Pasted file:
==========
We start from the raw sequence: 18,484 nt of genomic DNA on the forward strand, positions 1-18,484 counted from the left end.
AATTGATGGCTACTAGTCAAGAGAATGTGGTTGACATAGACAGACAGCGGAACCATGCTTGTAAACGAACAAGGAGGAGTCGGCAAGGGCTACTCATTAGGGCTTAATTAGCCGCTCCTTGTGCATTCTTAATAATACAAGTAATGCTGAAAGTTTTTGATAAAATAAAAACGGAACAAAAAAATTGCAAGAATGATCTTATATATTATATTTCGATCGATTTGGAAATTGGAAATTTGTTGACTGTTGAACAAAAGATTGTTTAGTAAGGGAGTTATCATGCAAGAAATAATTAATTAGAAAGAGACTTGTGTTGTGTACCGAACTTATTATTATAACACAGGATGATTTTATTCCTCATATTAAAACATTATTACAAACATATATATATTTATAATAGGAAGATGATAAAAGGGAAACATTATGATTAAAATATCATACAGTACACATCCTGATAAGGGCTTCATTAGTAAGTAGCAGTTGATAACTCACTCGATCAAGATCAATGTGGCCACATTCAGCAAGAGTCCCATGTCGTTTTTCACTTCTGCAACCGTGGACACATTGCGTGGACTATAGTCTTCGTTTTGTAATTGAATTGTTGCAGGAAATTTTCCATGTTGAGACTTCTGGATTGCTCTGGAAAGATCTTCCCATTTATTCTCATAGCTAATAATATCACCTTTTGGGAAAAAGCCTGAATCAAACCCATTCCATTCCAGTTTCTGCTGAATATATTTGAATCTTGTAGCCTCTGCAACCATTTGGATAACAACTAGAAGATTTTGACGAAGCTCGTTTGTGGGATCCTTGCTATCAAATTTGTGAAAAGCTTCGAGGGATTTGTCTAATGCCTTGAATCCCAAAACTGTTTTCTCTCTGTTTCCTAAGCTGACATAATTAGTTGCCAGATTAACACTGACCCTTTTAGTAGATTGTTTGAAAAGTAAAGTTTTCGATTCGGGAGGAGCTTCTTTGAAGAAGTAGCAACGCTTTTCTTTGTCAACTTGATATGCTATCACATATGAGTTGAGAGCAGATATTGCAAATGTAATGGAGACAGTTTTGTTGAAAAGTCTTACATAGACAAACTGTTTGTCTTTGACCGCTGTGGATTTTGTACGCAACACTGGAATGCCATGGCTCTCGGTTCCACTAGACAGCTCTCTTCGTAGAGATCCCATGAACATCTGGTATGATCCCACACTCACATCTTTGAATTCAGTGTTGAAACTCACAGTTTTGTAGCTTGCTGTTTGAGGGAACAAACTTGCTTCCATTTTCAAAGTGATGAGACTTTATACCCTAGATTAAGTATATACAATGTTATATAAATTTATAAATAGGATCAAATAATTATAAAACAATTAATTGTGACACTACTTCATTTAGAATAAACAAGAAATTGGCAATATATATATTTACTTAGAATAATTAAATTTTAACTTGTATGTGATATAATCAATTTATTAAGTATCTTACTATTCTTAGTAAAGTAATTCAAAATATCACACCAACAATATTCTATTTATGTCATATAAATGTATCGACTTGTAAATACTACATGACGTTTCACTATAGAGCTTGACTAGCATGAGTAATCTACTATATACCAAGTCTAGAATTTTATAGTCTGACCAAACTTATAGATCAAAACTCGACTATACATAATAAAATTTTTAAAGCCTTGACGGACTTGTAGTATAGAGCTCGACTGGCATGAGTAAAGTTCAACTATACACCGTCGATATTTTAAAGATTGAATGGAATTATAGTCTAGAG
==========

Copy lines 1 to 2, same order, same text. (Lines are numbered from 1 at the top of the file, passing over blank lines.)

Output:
We start from the raw sequence: 18,484 nt of genomic DNA on the forward strand, positions 1-18,484 counted from the left end.
AATTGATGGCTACTAGTCAAGAGAATGTGGTTGACATAGACAGACAGCGGAACCATGCTTGTAAACGAACAAGGAGGAGTCGGCAAGGGCTACTCATTAGGGCTTAATTAGCCGCTCCTTGTGCATTCTTAATAATACAAGTAATGCTGAAAGTTTTTGATAAAATAAAAACGGAACAAAAAAATTGCAAGAATGATCTTATATATTATATTTCGATCGATTTGGAAATTGGAAATTTGTTGACTGTTGAACAAAAGATTGTTTAGTAAGGGAGTTATCATGCAAGAAATAATTAATTAGAAAGAGACTTGTGTTGTGTACCGAACTTATTATTATAACACAGGATGATTTTATTCCTCATATTAAAACATTATTACAAACATATATATATTTATAATAGGAAGATGATAAAAGGGAAACATTATGATTAAAATATCATACAGTACACATCCTGATAAGGGCTTCATTAGTAAGTAGCAGTTGATAACTCACTCGATCAAGATCAATGTGGCCACATTCAGCAAGAGTCCCATGTCGTTTTTCACTTCTGCAACCGTGGACACATTGCGTGGACTATAGTCTTCGTTTTGTAATTGAATTGTTGCAGGAAATTTTCCATGTTGAGACTTCTGGATTGCTCTGGAAAGATCTTCCCATTTATTCTCATAGCTAATAATATCACCTTTTGGGAAAAAGCCTGAATCAAACCCATTCCATTCCAGTTTCTGCTGAATATATTTGAATCTTGTAGCCTCTGCAACCATTTGGATAACAACTAGAAGATTTTGACGAAGCTCGTTTGTGGGATCCTTGCTATCAAATTTGTGAAAAGCTTCGAGGGATTTGTCTAATGCCTTGAATCCCAAAACTGTTTTCTCTCTGTTTCCTAAGCTGACATAATTAGTTGCCAGATTAACACTGACCCTTTTAGTAGATTGTTTGAAAAGTAAAGTTTTCGATTCGGGAGGAGCTTCTTTGAAGAAGTAGCAACGCTTTTCTTTGTCAACTTGATATGCTATCACATATGAGTTGAGAGCAGATATTGCAAATGTAATGGAGACAGTTTTGTTGAAAAGTCTTACATAGACAAACTGTTTGTCTTTGACCGCTGTGGATTTTGTACGCAACACTGGAATGCCATGGCTCTCGGTTCCACTAGACAGCTCTCTTCGTAGAGATCCCATGAACATCTGGTATGATCCCACACTCACATCTTTGAATTCAGTGTTGAAACTCACAGTTTTGTAGCTTGCTGTTTGAGGGAACAAACTTGCTTCCATTTTCAAAGTGATGAGACTTTATACCCTAGATTAAGTATATACAATGTTATATAAATTTATAAATAGGATCAAATAATTATAAAACAATTAATTGTGACACTACTTCATTTAGAATAAACAAGAAATTGGCAATATATATATTTACTTAGAATAATTAAATTTTAACTTGTATGTGATATAATCAATTTATTAAGTATCTTACTATTCTTAGTAAAGTAATTCAAAATATCACACCAACAATATTCTATTTATGTCATATAAATGTATCGACTTGTAAATACTACATGACGTTTCACTATAGAGCTTGACTAGCATGAGTAATCTACTATATACCAAGTCTAGAATTTTATAGTCTGACCAAACTTATAGATCAAAACTCGACTATACATAATAAAATTTTTAAAGCCTTGACGGACTTGTAGTATAGAGCTCGACTGGCATGAGTAAAGTTCAACTATACACCGTCGATATTTTAAAGATTGAATGGAATTATAGTCTAGAG